South Atlantic 126,703 282 83,766 210,751 61,783,647 3.41
East South Central 47,234 62 51,732 99,028 18,716,202 5.29
West South Central 35,571 55 40,168 75,794 37,883,604 2.00
West
Mountain 69,641 193 14,739 84,573 20,795,958 4.07
Pacific 134,588 428 36,623 171,639 51,373,178 3.34
United States

(Excl. territories, Incl. DC)

702,463 1,277 324,235 1,027,975 314,043,552 3.27

The ranking of Census Bureau Divisions by ratio of non-mortgage debt to household income is:

Census Bureau Division Ratio of Average Non-Mortgage Debt in Collections to Average Household Income
Mountain (AZ, CO, ID, MT, NM, UT) 8.75%
East South Central (AL, KY, MS, TN) 8.26%
West North Central (IA, KS, MN, MO, ND, NE, SD) 8.19%
West South Central (AR, LA, OK, TX) 7.44%
South Atlantic (DC, DE, FL, GA, MD, NC, SC, VA WV) 7.34%
East North Central (IL, IN, MI, OH, WI) 7.18%
Pacific (AK, CA, HI, OR, WA) 6.72%
Middle Atlantic (NJ, NY, PA) 6.07%
New England (CT, MA, ME, NH, RI, VT) 5.56%

And  the ranking of Census Bureau Divisions by bankruptcies per 1,000  is:

Census Bureau Division Bankruptcies per 1,000
East South Central (AL, KY, MS, TN) 5.29
East North Central (IL, IN, MI, OH, WI) 4.48
Mountain (AZ, CO, ID, MT, NM, UT) 4.07
South Atlantic (DC, DE, FL, GA, MD, NC, SC, VA WV) 3.41
Pacific (AK, CA, HI, OR, WA) 3.34
West North Central (IA, KS, MN, MO, ND, NE, SD) 2.80
Middle Atlantic (NJ, NY, PA) 2.21
West South Central (AR, LA, OK, TX) 2.00
New England (CT, MA, ME, NH, RI, VT) 1.88

So while New England has both the lowest ratio of debt in collection to household income and bankruptcies per 1,000 and the East South Central has the highest in both, there are differences.  For example, the West South Central division has the third highest ratio of debt in collection, but the second lowest bankruptcy rate.  Perhaps, as other studies have shown, the generous exemptions, particularly the unlimited homestead exemption in Texas, which dominate the division, account for the comparatively low bankruptcy filings.

For a copies of the studies, please see:

Debt in America

Delinquent Debt in America

 

About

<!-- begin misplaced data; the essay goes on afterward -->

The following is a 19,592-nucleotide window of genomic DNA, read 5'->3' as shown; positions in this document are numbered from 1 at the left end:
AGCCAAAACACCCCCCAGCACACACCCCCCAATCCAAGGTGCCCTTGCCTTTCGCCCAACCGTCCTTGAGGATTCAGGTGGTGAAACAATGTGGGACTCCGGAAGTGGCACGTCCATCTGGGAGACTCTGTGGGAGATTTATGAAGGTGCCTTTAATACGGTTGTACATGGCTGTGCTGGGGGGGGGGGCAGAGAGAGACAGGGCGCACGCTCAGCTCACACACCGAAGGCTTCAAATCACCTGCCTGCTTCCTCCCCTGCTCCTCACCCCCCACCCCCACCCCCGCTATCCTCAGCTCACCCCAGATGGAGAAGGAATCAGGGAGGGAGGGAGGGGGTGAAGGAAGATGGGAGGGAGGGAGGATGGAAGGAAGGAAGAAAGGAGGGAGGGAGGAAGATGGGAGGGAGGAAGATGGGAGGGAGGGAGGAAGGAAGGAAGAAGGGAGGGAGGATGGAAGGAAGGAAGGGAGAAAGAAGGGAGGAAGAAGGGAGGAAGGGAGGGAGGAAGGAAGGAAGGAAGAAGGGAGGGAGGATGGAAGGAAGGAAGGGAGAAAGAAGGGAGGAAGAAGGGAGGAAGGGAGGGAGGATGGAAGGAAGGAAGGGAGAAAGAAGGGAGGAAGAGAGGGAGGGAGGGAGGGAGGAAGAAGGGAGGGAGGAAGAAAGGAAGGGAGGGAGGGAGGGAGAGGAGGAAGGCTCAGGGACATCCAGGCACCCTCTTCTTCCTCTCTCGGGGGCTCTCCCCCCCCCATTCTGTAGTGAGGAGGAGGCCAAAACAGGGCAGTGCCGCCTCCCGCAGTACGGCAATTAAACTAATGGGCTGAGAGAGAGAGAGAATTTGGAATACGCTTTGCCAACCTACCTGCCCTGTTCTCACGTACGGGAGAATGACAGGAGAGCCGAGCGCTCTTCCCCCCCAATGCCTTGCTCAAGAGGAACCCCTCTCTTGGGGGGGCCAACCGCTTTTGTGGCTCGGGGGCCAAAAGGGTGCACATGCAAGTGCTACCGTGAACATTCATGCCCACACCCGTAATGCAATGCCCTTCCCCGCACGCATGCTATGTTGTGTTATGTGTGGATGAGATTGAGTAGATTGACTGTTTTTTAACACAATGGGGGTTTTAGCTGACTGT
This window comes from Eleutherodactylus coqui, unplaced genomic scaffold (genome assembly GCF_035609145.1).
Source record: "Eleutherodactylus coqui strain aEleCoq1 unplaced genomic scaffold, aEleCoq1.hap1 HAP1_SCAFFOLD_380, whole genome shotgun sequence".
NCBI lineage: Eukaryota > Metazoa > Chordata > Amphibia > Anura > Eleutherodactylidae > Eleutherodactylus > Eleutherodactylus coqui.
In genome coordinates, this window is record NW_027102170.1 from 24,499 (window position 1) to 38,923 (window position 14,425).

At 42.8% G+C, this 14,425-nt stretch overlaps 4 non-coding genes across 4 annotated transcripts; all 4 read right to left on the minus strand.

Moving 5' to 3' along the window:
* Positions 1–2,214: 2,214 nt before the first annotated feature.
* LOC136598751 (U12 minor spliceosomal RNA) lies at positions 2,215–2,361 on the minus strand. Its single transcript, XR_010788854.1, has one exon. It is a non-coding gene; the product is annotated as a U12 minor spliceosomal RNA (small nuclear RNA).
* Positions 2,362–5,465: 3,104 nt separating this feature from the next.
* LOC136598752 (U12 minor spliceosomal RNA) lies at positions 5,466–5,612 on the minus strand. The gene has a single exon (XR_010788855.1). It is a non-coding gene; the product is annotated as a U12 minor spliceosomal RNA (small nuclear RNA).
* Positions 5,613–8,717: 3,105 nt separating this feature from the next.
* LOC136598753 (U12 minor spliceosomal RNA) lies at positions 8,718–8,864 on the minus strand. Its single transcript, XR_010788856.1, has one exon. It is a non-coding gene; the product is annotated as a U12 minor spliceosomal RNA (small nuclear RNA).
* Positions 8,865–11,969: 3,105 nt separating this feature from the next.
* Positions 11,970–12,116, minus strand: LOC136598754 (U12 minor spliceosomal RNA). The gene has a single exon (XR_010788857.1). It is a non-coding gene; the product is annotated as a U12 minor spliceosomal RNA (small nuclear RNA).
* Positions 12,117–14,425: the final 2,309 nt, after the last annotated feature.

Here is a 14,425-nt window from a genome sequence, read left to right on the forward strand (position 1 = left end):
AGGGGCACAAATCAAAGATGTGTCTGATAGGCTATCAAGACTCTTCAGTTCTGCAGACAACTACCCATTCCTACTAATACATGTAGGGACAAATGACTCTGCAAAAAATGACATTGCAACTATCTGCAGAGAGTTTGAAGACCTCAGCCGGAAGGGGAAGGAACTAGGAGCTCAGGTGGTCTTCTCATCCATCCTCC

1. Bachelor of Arts degree in English Literature from Washington University, 1993. 2. Juris Doctor degree from George Washington University, 1996. Admissions to Practice of Law: North Carolina Bar, 1996. Federal District Courts for the Eastern and Middle Districts of North Carolina. Specialty Certification: North Carolina State Bar: Certified as a Specialist in Consumer Bankruptcy. Areas of Practice: Practice limited to consumer and business debtor bankruptcy law, 1998 to present. Memberships: National Association of Consumer Bankruptcy Attorneys (NACBA). North Carolina Academy of Trial Lawyers (NCATL). North Carolina Bar Association, Bankruptcy Section. Lectures prepared and presented: North Carolina Academy of Trial Lawyers seminar on bankruptcy; Topic: Counseling the Consumer Debtor Prior to Court - C.Y.A. Forms to Help 'Gird They Loins'; 2001. Middle District Bankruptcy Seminar; Topic: Preparing Chapter 13 Plans; 2002. NACBA National Convention; Topic: Efficient Office Practices; 2003. NACBA National Convention; Topic: Chapter 7 vs. Chapter 13 Debates; 2004. Middle District Bankruptcy Seminar; Topic: Chapter 7 & 13 Hot Issues; 2004. Positions held: NACBA National Convention; Convention Chair; 2008. NACBA National Convention; Panel Moderator: Topic: Basic Bankruptcy Issues; 2008. NACBA National Convention; Panel Moderator; Topic: Chapter 13-Disposable Income and Other Issues; 2007. NACBA National Convention; Panel Moderator; Topic: Representing Members of the Military and Their Families; 2007. NACBA, Member of National Board of Directors, 2006 to present. NCATL, Chair of the Bankruptcy Section, 2003 to 2007. NACBA, Chair of the North Carolina Section, 2003 to 2007. NC Bar Association, Bankruptcy Section, Bankruptcy Council Member, 2004 to present.